Republican presidential front-runner Donald Trump announced a comprehensive plan to reform and simplify the nation’s tax code Monday that would lower rates for most Americans, get rid of inheritance taxes and eliminate many deductions.
The plan would reduce the number of income tax brackets from seven to four—25%, 20%, 10%, and 0%. Trump said his plan would take 50% of current income tax filers—those earning less than $25,000 individually or $50,000 jointly—off the federal tax rolls. The plan would eliminate the Alternative Minimum Tax, as well as many deductions and loopholes for the top two brackets, he said. Deductions for charity and mortgage interest would be preserved.
“It will be simple, it will be easy, it will be fair,” Trump said in a press conference, claiming that by cutting loopholes used by the wealthy, “It’s going to cost me a fortune.”
Trump’s plan would also cut the corporate tax rate to a maximum of 15%, while allowing for a one-time 10% tax on repatriated dollars held by U.S. companies overseas. Trump said he would eliminate the deferral of taxes on corporate income earned overseas, while eliminating most corporate tax loophole—including the carried interest provision favored by hedge funds—in an effort to balance the plan.
Trump claimed the tax plan is debt and deficit neutral, but did not release supporting documentation.
“I’m not a populist at all,” Trump told reporters. “I’m a man of common sense.”
Trump’s personal and corporate tax brackets are lower than the levels proposed by former Florida Gov. Jeb Bush, who would set personal rates at 10%, 25%, and 28%, and a corporate rate at 20%. But Bush’s plan doesn’t cut deductions as steeply as Trump’s. Bush has come under fire in recent weeks over analyses that his his proposal would have provided him with an additional $3 million in income last year had it been in effect.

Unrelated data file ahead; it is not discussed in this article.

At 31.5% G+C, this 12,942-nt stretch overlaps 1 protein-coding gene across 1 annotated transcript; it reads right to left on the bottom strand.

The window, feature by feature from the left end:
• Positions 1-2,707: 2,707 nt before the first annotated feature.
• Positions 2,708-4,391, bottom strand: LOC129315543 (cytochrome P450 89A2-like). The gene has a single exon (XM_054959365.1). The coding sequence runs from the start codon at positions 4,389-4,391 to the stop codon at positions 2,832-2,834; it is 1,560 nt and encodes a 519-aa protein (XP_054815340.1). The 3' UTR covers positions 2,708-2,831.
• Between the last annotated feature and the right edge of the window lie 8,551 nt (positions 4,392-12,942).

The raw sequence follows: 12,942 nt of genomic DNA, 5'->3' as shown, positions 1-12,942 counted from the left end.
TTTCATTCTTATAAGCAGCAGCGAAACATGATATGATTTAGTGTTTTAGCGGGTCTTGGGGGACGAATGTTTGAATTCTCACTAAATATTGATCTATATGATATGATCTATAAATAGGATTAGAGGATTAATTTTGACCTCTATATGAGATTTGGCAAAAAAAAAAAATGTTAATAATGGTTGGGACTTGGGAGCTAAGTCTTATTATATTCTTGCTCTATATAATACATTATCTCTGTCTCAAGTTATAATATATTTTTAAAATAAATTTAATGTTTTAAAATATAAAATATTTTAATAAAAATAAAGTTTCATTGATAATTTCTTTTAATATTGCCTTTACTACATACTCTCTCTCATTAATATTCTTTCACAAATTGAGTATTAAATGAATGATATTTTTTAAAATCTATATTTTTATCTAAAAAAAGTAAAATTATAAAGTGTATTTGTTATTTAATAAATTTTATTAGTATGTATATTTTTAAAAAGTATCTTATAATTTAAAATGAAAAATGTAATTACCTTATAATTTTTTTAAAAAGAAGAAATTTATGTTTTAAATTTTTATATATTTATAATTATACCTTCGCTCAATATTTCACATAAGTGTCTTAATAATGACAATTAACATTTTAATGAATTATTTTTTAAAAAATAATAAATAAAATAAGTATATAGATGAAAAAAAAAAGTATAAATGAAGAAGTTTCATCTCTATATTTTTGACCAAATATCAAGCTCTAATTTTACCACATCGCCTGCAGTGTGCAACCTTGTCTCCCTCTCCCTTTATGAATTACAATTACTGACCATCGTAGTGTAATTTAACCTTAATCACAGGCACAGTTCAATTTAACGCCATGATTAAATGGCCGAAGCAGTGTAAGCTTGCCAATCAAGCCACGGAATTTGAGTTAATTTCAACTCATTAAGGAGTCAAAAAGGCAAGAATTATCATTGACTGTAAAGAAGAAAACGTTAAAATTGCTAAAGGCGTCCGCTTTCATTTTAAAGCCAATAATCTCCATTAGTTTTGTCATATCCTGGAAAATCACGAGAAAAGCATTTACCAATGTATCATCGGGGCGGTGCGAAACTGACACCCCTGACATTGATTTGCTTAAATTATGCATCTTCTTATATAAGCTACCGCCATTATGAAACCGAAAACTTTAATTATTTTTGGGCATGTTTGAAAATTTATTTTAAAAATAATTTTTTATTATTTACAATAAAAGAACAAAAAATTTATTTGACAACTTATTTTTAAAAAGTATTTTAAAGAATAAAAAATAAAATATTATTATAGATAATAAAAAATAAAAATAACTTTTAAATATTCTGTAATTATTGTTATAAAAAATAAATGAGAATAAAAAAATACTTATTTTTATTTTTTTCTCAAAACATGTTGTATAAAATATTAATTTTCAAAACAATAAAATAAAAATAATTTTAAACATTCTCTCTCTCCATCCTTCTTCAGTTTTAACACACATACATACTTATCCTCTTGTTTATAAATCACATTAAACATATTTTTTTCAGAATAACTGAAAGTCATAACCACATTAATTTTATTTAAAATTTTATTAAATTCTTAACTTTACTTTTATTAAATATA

Trump said his plan would take 75 million households off the federal income tax rolls, “They get a new one page form to send the IRS saying, ‘I win,'” his campaign outlined.
Among the biggest winners in Trump’s plan are the inheritors of the net worths of the nation’s millionaires and billionaires. Trump’s plan would eliminate the estate tax on inherited income in its entirety. The preservation of the mortgage interest deduction, which is preserved in most tax reform plans, would also help support the real estate market, where Trump is heavily invested.
The plan was praised by Americans for Tax Reform president Grover Norquist in a statement. “Trump’s plan is certainly consistent with the Taxpayer Protection Pledge,” he said. “Trump has said he opposes net tax hikes and has made clear that the real problem is spending. This plan is a reform, not a tax hike.”
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